On the other side, we have, insureds who are breaching the principal of utmost good faith by suppressing/ concealing necessary and true information that ought to be given to the insurer for underwriting the risk. It is the duty of the insured to disclose such information to the insurer including any contingent risk that may give rise to an incident under the policy and ensure that there is no misrepresentation on its part. However, it has been observed that the insured are often overlooking the same under the presumption that the insurer will not find out or that the same is irrelevant and filling out proposal forms dishonestly without disclosing the true and correct position and misrepresenting facts. Such honest and true disclosure in the proposal form is essential as the insured is transferring the risk and consequences arising therefrom to the insurer. This duty of the insured does not cease to exist upon purchasing the policy and is a continuous obligation during the entire policy period.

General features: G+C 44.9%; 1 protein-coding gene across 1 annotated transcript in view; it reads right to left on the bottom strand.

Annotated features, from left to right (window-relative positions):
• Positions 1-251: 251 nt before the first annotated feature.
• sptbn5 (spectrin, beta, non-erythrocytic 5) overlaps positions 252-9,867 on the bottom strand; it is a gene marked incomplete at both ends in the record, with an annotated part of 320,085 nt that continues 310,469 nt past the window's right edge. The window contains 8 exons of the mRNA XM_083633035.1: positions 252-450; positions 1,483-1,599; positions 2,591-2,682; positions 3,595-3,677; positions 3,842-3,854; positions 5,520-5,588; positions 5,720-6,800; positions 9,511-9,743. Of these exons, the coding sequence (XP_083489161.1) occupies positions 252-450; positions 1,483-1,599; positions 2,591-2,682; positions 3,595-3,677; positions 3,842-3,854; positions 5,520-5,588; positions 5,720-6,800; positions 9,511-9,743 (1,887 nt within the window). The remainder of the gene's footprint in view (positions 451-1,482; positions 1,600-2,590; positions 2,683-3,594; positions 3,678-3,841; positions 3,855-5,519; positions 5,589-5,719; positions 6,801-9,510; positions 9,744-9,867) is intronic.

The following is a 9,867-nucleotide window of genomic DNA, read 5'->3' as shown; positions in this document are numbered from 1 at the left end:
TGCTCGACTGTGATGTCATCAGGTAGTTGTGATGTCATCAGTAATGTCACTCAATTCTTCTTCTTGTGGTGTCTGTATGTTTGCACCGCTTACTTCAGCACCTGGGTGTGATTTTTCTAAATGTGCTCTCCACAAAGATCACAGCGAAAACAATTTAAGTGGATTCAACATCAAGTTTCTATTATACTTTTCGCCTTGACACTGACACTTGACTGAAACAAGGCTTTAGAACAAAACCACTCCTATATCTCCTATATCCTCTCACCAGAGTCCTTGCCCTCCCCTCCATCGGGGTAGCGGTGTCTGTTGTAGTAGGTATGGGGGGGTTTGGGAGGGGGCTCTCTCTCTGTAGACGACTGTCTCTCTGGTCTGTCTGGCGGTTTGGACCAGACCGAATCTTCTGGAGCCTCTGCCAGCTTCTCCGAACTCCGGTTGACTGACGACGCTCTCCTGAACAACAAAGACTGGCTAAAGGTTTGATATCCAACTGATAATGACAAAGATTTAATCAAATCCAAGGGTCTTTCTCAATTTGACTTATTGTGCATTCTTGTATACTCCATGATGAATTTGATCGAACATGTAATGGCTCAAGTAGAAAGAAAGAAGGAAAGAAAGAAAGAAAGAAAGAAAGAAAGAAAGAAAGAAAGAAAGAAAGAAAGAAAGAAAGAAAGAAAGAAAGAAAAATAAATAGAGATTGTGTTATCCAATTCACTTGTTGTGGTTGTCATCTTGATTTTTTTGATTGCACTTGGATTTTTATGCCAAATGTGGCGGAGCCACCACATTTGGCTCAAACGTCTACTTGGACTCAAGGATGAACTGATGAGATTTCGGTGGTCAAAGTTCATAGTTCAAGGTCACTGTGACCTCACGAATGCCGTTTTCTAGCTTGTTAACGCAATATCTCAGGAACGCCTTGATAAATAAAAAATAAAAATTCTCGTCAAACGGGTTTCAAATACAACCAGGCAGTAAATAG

It is pertinent to note that this principle can be preserved only when both parties are true, honest and transparent with each other. The disclosure helps the insurer to protect itself by underwriting the necessary risk at an appropriate premium or refusing to undertake the risk.
What is sometimes also overlooked is the important role that a broker plays in this relationship. Many a times, the insured heavily rely upon the broker to communicate the essence of the product, without the insured actually closely assessing and examining the coverage and exclusions under the policy. However, often, the broker is not aware of certain situations and material facts in respect of the risk that the insured wishes to cover and the relevant disclosures and its relevance are not communicated at the right time. This misunderstanding also leads, albeit inadvertently, to misrepresentation, thereby, acting in breach of the principle of “uberrima fides”.